September 7, 2011 | 2:32pm
Former Florida Gov. Jeb Bush is the latest to sign GOP group Right on Crime's Statement of Principles. It's being framed as a conservative approach to reforming the criminal justice system.
Other conservative backers include Newt Gingrich, Grover Norquist, and Tony Perkins (president of the anti-gay, anti-choice Family Research Council).
The Texas Public Policy Foundation initiated the Right on Crime campaign. It's based on reforms implemented in Texas that the group claims have reduced crime by 9 percent while saving taxpayers more than $2 billion.
According to the statement, Right on Crime supports "constitutionally limited government, transparency, individual liberty, personal responsibility, and free enterprise." The goal of the campaign is to "produce the best possible results at the lowest possible costs" while treating crime victims as "'consumers' of the criminal justice system."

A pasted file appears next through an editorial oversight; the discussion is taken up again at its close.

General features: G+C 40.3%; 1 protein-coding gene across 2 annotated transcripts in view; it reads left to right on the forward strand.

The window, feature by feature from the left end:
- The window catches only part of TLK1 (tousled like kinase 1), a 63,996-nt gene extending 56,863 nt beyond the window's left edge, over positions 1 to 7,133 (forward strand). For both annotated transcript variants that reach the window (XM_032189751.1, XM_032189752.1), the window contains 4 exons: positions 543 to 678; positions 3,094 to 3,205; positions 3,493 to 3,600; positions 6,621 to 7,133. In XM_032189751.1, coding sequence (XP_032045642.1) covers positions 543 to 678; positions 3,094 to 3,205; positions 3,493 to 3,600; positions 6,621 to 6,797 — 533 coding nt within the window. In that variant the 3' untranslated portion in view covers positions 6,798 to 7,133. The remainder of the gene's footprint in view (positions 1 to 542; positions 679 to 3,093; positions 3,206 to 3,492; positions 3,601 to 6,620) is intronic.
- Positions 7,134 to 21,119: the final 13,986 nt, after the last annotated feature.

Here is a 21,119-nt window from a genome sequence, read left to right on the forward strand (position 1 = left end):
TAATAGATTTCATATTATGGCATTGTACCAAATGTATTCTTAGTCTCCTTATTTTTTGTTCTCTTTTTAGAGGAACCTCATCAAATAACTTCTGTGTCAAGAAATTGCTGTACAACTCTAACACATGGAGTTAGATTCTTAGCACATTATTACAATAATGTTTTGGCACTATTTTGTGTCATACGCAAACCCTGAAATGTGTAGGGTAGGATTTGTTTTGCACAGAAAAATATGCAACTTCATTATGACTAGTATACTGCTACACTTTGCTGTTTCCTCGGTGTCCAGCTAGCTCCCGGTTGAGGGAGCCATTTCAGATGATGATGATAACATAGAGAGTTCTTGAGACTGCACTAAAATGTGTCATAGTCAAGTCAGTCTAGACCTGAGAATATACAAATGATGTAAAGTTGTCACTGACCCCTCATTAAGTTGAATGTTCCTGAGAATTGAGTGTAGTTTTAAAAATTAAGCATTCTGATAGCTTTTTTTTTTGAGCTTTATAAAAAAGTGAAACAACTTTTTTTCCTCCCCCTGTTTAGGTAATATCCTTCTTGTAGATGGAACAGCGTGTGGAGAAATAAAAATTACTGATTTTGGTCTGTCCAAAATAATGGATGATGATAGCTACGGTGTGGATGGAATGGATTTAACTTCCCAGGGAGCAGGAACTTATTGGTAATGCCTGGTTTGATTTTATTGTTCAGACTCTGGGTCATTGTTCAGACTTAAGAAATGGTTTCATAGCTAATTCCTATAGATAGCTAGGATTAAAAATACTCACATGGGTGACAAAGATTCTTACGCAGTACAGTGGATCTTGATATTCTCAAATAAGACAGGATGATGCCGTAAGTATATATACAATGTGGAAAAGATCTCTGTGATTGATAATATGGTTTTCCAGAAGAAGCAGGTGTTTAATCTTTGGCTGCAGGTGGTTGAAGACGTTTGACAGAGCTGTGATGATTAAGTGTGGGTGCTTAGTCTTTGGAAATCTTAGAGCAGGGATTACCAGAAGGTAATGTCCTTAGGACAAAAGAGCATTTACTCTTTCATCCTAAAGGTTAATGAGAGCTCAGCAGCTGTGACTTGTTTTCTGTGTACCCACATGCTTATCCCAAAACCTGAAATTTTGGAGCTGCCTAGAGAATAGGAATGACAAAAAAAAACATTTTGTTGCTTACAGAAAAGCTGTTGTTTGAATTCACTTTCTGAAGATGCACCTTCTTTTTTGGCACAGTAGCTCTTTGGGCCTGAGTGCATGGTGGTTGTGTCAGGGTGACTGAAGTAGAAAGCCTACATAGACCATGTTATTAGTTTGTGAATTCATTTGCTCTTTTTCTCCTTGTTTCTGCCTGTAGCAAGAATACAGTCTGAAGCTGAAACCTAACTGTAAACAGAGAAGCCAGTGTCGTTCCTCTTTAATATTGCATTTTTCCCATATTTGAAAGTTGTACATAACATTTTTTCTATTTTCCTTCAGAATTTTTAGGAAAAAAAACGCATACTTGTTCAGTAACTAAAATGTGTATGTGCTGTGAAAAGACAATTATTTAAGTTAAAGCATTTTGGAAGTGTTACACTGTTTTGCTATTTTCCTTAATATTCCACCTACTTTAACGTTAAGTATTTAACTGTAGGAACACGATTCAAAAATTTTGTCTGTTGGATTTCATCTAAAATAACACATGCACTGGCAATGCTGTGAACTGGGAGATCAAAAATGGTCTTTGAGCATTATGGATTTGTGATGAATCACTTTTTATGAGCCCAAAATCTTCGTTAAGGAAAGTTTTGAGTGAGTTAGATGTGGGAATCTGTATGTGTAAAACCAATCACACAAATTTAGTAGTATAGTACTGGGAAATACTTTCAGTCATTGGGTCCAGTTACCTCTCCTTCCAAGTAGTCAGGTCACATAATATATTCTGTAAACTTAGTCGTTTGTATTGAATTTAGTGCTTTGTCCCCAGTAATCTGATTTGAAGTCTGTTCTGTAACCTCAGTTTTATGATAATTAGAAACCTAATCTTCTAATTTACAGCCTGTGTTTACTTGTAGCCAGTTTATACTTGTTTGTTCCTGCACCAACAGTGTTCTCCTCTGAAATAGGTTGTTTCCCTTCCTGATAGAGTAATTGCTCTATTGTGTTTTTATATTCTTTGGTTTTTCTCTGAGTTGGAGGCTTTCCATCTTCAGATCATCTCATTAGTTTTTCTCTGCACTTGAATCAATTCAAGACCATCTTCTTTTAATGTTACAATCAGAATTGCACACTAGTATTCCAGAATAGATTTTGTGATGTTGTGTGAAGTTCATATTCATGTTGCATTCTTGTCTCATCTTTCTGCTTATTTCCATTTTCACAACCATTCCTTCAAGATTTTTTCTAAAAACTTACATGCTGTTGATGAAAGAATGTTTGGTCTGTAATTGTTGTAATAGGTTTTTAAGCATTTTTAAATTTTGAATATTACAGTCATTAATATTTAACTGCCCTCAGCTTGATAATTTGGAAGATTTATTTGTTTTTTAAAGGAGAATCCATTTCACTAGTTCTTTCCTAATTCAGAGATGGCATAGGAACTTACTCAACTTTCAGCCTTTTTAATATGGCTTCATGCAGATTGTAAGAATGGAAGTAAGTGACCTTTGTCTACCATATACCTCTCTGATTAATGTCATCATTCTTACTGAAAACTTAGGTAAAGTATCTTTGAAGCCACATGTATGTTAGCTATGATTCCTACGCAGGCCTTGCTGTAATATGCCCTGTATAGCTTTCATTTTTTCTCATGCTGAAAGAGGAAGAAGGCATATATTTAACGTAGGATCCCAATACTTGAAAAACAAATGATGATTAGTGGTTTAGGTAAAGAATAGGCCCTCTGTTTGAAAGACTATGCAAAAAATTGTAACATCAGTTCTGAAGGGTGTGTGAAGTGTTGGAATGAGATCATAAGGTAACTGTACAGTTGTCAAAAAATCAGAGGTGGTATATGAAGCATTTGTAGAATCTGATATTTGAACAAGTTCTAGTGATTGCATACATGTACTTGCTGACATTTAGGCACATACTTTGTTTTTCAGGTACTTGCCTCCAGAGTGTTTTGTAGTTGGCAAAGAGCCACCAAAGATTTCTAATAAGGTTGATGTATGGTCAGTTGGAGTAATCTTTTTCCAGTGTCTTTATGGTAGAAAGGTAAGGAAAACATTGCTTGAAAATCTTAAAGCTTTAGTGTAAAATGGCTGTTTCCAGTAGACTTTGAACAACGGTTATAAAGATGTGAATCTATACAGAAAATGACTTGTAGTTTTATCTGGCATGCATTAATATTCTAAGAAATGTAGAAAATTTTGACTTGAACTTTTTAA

All pretty much in line with core conservative principles, right? Read on.
The statement is critical of the criminal justice system's overreliance on prisons, which the statement says will in some cases have "the unintended consequence of hardening non-violent, low-risk offenders." Like drug users?
"The authors of Right on Crime may come to their recommendations from a different place from the ACLU," says Baylor Johnson, an ACLU of Florida spokesperson. "[But] the conclusions they draw are very much in line with reforms for which the ACLU has been advocating for years."
A recent ACLU report
says the war on drugs has caused the United States to have the world's highest incarceration rate at an astronomical cost. The report suggests that several states known to be "tough on crime" have moved to decriminalize nonviolent drug offenders, a move that has saved them loads of money.
Both groups want to do away with mandatory minimum sentences for drug offenders. Rick Scott too
Right on Crime's statement doesn't mention medical marijuana, but, hey, you can't have everything.
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